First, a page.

Our family tree has been splintered and diseased for a long time. I grew very sick and I knew in order to save myself, I had to cut limbs and shed certain branches, otherwise I would perish. Sometimes, I still feel I may perish. This hurt both physically and emotionally. I’m not breathing, my face is numb, and I’m holding my breath from how it hurts. I’ve been called “dramatic” in my effort to wake people up. And yet, two of my sister’s adult children are now disabled due to addiction. They will more than likely never work, never have children, never live on their own. I am avoiding details, because I ultimately am trying to stay closer to the center. Still, I’m bewildered as to how I lost my whole family and no one there can “hear me”. It’s a nightmare, but one I have been living for so long that I need to “wake up”. I cannot remain in the space any longer. I did not create it and truth be told, I am not welcome by anyone in it. I’m relatively invisible, drowned out by the larger players. I’m forever “little Amy” and “the little sister” and have not yet been seen, nor respected as a separate entity from the family unit.

Our family tree is fractured. The historical cycle is splintering and breaking, falling to the cold, hard ground with a thud.

I remember a few years ago, I was shell-shocked. I was constantly running from distraction to distraction. I was in a tumultuous relationship with a Narc who was abusive psychologically, emotionally, and physically. I was gambling a lot. My anxiety was “off the charts” and I felt trapped. I began to plead and beg to heal. I set the intention in my mind that I would “wake up” and heal from whatever had me running. I did not realize the work ahead of me, nor the lonely and sometimes dark road. I did not know that carving out my self esteem would mean getting in touch with the anger inside where I was left and abandoned by certain people in my life. Why was I not enough for them? I had to realize that I was enough for myself. The angry rages were in part defining my worth. Because, some of those I loved were continually in words and actions telling me I was insignificant. I realize it is a sickness. I am very sad for that. Still yet, I do not deserve to stay in a space where I am unwanted, unloved, and unappreciated. Nor, do I deserve to stay where people I love are not getting well because others who are older and have power are blocking their growth. The one person I feel that can help is also sick and chooses to enable instead. And, I am devastated, angry, and sad.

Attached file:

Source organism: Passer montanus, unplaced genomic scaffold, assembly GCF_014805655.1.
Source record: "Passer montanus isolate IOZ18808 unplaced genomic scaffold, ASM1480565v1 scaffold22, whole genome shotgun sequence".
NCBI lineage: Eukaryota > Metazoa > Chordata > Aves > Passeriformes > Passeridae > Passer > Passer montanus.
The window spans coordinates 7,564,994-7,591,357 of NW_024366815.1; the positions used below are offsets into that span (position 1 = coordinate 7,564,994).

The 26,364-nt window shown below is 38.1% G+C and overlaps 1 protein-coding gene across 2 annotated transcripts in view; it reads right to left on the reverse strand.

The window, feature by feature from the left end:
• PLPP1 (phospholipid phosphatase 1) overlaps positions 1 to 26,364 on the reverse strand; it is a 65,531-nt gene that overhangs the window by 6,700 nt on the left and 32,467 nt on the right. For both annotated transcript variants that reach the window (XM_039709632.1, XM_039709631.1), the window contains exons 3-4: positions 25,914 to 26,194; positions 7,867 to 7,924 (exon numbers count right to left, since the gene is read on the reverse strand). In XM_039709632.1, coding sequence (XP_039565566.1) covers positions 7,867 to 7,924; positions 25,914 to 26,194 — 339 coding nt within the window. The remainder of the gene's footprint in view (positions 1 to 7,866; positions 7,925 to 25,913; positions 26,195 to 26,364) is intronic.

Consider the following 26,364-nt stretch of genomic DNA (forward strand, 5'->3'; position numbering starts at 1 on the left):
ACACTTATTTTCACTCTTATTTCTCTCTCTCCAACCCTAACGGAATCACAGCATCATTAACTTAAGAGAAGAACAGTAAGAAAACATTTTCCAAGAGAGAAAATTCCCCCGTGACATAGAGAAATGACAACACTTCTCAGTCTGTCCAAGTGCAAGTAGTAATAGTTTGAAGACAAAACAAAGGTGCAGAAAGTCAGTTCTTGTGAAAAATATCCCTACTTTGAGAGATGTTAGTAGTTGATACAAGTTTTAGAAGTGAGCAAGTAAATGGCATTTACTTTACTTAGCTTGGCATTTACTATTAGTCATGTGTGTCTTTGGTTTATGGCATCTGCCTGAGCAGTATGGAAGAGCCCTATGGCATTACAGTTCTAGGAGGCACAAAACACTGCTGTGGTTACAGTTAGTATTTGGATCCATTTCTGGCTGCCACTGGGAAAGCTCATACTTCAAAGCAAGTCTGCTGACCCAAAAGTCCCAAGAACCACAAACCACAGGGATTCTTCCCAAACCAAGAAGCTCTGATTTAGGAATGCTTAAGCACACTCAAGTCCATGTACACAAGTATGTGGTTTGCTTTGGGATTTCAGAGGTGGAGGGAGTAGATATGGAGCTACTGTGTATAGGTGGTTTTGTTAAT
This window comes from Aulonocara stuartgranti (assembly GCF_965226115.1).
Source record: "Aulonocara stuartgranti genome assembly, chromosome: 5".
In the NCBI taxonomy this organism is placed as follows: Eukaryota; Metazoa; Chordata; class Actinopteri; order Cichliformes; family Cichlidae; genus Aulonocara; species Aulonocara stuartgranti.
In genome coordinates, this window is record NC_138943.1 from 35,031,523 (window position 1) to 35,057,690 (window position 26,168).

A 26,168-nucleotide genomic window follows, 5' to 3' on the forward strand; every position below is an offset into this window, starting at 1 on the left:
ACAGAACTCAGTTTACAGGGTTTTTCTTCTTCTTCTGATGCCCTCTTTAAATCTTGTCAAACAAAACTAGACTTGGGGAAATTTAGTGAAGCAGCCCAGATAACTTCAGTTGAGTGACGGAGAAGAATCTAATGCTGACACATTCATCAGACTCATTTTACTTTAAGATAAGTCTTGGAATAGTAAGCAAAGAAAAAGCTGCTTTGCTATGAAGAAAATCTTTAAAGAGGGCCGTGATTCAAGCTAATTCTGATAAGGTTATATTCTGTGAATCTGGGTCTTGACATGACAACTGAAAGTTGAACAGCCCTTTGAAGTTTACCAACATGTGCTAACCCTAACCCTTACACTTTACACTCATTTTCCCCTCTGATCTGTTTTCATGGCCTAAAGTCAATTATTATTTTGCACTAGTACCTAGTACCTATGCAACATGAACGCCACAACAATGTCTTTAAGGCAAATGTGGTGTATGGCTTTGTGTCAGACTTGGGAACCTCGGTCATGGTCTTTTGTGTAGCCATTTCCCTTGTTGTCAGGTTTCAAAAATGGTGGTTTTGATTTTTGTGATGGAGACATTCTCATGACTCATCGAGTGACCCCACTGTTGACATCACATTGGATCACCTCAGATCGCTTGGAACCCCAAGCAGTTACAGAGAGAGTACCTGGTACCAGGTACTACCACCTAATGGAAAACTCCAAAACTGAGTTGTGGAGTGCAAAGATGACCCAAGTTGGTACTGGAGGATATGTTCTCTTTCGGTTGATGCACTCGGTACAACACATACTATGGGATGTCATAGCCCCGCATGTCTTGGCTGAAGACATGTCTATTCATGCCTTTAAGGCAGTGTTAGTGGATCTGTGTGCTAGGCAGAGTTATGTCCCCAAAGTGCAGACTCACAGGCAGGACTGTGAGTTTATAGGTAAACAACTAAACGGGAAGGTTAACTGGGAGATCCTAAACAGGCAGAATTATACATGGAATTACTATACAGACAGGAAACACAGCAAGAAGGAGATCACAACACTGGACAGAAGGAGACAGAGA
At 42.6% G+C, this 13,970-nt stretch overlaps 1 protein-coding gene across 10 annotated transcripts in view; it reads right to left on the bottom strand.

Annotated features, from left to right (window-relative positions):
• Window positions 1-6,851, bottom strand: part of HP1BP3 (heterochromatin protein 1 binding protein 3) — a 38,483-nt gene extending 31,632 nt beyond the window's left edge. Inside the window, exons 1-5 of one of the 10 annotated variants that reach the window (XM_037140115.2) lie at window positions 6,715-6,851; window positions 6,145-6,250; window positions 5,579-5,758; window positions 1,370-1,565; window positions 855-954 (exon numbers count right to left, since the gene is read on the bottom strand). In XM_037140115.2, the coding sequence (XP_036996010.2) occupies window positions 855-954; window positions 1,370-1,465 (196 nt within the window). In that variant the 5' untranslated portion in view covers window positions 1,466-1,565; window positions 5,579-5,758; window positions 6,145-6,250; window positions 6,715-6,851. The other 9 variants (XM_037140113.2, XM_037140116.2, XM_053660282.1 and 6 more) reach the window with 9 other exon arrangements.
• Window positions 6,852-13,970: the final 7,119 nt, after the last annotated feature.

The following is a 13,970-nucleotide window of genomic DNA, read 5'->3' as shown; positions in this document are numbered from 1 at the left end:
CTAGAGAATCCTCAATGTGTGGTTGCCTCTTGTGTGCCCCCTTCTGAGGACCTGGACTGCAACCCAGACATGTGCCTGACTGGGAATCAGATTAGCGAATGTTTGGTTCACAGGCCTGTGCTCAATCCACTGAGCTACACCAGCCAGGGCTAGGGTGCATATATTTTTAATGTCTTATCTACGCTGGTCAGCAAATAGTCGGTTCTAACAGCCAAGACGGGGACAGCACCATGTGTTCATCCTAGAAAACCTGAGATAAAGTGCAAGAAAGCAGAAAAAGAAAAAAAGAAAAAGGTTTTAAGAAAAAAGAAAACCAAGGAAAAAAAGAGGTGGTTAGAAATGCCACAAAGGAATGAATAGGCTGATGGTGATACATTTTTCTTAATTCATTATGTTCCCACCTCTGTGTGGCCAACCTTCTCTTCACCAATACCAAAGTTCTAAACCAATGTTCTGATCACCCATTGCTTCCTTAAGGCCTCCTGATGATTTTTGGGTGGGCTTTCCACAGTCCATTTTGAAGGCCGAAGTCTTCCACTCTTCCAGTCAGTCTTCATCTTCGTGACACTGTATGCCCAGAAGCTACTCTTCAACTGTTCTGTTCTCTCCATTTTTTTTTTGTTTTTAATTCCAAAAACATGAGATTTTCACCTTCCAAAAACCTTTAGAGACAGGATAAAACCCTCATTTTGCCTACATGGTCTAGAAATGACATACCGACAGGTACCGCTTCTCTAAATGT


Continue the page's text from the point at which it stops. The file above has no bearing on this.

The family tree is fractured. And I have tried to not be overly revealing, but it is important for this process to be shared. People are sometimes too loyal to their families and hesitant to divulge too much information. Is this keeping our world from truly healing? When the family unit becomes toxic and a danger to others in the family, should  we not seek help? The loyalty might be keeping us stunted. My sole purpose is to promote growth. Yes, I have some guilt for “over”sharing. But, I feel compelled to write my truth and the trauma surrounding my life. I want a complete way out of it. And, I would be thrilled if any of my family members found a way out as well. I have lost hope. It’s been too long of a road. I got on the road again and was quickly back in the quicksand, sinking, with no one holding my hand.

The family tree is fractured. I will remain distant so that I can process my anger and the trauma leading up to the fracture of the tree. I invested a lot of time and energy and now I must let go and invest in myself. It was another mistake and I regret going down the road, yet again. I thought I was ready and able to “handle it”. I saw the destruction and burned in anger from the lost connection. I burned in anger from the loss of potential in the lives of those I dearly love. They are no longer recognizable. They have lost themselves and my Mom is lost in enabling them to foster a fabricated connection. She is lost and I am sad she is not able to help me. I would have been ecstatic for one of my nieces or nephews to make it out.

The family tree is fractured. I’m going to do everything this time to stay away. Their addiction became my addiction as I tried to salvage anything from the fire that swept through the forest, burning everything down in it’s path. Hope is dangerous. I really need to pick up the pieces of what is left of my life and rebuild. My life is the only thing I can control, anyhow.

This is and has been hard. I am grieving. Everything I thought about healing has been turned upside down. I do well for awhile and then have another storm. I’m realizing through the storms how to build better shelter around me for the next. My skin is hardening. My spirit softening, but I’m still not fully there, ready to completely accept the loss and “what is”. I have always been living in somewhat of a fabricated fantasy and healing is exposing me to the harsh elements, but somehow demonstrating to me that I am strong.

I hate the mistakes and messes I make when raging, but I see there is value in them as I am standing up for myself and learning boundaries. I still am super stubborn in setting a boundary and in not doing so I get burned very badly. Boundary setting is new for me as I always let everyone and everything in and have been used a lot. I don’t feel I ever learned to protect the space around me. I do feel guilty and sad for how things have ended, as it was ugly. But, I am beginning to feel that when you are in a toxic situation it does not matter how it ends, just that it does indeed end. I have stayed too long, always coming back with apologies, because I left in a brutal way. The cycle begins again and I am caught up in it. The abuse has been brutal and I deserve safety. Also, they deserve my absence so that in time maybe they will focus on getting well. My presence did not matter to some of them anyway.